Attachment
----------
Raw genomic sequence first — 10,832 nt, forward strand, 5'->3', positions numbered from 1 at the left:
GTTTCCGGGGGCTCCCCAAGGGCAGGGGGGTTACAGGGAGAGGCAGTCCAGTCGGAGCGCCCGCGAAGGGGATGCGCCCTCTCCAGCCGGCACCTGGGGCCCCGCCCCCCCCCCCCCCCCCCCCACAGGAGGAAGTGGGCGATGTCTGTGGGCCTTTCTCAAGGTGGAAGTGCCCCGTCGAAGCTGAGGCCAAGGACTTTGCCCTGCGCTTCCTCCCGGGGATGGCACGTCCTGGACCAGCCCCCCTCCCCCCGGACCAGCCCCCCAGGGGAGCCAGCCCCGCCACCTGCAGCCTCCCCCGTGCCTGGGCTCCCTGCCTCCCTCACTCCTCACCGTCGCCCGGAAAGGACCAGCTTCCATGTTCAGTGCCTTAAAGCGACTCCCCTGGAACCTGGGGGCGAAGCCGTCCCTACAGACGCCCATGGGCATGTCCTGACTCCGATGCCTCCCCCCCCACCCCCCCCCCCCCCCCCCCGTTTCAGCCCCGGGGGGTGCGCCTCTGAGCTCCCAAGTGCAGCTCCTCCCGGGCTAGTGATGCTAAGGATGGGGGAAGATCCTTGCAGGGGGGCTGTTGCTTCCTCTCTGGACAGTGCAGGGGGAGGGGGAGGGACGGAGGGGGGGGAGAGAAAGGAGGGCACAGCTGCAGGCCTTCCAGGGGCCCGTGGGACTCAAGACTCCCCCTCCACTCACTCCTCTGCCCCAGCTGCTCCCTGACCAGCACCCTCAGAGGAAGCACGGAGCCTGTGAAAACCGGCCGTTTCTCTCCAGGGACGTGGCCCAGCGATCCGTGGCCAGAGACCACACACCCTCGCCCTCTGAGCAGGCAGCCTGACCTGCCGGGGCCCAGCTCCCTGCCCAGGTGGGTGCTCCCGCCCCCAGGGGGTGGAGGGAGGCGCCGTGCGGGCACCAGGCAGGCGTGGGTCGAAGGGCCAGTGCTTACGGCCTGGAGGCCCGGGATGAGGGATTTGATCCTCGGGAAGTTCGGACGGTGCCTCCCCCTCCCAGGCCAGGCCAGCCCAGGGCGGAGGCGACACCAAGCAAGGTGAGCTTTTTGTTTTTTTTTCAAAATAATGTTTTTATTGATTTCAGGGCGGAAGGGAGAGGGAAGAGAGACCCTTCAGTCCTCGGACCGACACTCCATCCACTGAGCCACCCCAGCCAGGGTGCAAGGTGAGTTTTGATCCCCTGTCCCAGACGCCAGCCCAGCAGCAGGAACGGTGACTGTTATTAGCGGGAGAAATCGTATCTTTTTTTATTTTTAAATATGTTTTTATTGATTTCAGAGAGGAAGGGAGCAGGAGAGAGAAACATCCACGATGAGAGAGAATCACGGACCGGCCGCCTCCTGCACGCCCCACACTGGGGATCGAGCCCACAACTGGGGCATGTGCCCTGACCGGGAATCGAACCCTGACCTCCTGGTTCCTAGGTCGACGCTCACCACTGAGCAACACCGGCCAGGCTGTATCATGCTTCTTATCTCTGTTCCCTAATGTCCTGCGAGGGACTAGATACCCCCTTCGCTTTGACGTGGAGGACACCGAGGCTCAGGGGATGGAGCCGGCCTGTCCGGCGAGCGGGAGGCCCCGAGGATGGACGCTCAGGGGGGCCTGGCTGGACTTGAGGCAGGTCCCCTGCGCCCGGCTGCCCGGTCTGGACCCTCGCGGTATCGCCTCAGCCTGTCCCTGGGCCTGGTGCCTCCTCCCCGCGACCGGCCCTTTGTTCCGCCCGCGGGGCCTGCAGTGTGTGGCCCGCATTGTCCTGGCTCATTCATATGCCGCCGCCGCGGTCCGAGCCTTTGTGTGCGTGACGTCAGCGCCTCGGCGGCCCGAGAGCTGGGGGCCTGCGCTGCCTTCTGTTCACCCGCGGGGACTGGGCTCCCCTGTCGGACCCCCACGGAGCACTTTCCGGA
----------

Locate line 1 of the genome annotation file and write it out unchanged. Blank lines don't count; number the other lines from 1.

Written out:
Raw genomic sequence first — 10,832 nt, forward strand, 5'->3', positions numbered from 1 at the left: